LEM Forum: Facing the Evidence: what can empirical facts tell us about semantics? Emma Borg, 11 Nov

Tuesday 4 November 2014


Tuesday 11 November 2014, 17:00-19:00
LEM - Logic, Epistemology & Metaphysics Forum
Room 243, Senate House, WC1
Facing the Evidence: what can empirical facts tell us about semantics? Emma Borg (Reading)

On the one hand, it seems almost a truism that we want a semantic theory which is informed by empirical evidence. On the other hand, however, it proves notoriously difficult in practice to map between empirical claims and theoretical ones. This paper aims to clarify the potential problems in moving between theory and evidence in this area, in the hope of coming to relate experimental evidence and semantic theories more closely in the future. The first part of the paper surveys semantic theories in general, asking what a semantic theory is supposed to be a theory of and what kind of evidence might be relevant to what kind of semantic theory. The second part of the paper focuses on the psychological dimension of language and I suggest that three distinct types of evidence are relevant: neurophysiological evidence, behaviour in experimental tasks, and behaviour in non-experimental situations. However I argue that there are significant problems in mapping from each kind of evidenceto semantic claims. I conclude that, alongside theory construction, philosophy of language needs to reflect more fully on how semantic theories face up to evidence.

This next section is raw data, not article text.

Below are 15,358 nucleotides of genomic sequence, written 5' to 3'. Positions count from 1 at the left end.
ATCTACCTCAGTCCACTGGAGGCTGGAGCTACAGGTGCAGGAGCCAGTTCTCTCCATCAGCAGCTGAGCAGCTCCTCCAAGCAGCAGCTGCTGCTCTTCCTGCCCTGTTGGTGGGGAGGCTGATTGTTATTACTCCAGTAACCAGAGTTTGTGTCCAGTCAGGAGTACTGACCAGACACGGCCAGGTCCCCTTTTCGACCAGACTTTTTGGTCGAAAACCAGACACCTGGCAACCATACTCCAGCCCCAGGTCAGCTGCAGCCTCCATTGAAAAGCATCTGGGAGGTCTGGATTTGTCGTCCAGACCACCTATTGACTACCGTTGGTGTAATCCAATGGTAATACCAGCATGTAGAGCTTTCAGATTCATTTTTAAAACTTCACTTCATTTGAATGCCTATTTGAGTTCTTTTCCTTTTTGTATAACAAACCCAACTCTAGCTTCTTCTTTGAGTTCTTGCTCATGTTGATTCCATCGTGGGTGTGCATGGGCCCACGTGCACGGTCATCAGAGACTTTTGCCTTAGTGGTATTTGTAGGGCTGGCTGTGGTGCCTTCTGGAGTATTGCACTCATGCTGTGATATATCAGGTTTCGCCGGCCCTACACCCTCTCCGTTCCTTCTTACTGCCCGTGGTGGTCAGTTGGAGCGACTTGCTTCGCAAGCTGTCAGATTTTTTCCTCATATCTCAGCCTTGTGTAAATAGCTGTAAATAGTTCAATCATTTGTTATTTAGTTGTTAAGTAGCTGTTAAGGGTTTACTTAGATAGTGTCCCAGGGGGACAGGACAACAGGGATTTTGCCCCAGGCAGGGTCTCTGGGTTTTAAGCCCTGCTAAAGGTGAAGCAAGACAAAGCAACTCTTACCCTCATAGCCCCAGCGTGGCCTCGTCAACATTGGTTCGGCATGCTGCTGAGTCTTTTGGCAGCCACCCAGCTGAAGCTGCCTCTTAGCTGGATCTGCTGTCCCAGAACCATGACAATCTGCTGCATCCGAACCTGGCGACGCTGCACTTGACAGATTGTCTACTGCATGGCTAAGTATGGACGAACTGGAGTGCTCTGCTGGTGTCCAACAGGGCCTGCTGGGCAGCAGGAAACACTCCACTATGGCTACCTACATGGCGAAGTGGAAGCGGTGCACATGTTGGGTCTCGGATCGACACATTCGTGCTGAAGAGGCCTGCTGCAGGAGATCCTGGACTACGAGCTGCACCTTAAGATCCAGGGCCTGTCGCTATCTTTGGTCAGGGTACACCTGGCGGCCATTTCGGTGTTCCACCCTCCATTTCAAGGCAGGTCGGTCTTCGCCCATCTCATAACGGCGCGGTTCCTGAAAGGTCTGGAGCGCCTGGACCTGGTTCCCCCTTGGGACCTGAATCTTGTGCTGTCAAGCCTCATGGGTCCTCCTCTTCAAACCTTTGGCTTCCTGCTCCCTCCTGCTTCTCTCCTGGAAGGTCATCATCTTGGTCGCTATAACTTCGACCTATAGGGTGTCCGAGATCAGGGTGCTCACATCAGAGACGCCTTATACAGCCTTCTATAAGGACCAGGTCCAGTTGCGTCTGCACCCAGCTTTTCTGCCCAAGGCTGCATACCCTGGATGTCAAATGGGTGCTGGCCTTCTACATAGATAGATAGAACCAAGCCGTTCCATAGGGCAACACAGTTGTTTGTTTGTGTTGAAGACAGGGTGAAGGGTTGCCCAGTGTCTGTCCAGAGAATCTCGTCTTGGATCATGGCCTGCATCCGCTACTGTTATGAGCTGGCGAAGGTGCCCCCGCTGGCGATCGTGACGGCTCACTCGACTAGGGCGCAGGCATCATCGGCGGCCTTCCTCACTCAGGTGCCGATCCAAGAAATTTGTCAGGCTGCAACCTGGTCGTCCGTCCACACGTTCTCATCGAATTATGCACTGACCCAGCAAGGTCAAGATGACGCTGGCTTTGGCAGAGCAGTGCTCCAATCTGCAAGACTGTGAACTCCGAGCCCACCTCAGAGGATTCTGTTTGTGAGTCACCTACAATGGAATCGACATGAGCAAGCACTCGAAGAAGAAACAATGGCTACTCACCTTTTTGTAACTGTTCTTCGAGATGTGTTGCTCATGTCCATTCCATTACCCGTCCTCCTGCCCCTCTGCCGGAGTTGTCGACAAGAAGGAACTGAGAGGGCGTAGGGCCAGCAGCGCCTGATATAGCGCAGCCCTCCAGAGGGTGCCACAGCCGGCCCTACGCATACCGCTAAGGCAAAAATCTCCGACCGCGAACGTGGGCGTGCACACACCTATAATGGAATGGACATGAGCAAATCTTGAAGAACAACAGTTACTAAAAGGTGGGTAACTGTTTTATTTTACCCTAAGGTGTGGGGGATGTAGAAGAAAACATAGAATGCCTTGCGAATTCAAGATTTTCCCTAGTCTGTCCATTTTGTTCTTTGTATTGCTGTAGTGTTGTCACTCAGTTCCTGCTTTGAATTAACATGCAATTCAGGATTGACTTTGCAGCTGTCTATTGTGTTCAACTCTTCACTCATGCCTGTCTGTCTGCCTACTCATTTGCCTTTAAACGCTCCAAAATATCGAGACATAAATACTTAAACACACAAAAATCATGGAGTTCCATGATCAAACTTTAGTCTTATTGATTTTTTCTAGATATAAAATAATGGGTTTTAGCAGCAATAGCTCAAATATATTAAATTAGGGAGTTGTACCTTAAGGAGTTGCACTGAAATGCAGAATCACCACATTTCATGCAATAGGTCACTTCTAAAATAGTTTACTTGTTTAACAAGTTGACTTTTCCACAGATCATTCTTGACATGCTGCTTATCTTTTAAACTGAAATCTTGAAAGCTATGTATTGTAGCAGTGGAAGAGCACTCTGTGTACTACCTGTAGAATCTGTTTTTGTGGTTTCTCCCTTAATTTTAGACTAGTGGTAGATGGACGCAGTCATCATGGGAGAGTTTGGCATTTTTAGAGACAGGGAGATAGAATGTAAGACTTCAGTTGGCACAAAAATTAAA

Autumn 2014 Series: http://philosophy.sas.ac.uk/LEMSeries

Convenor: Dr Corine Besson (Sussex)

End Announcement.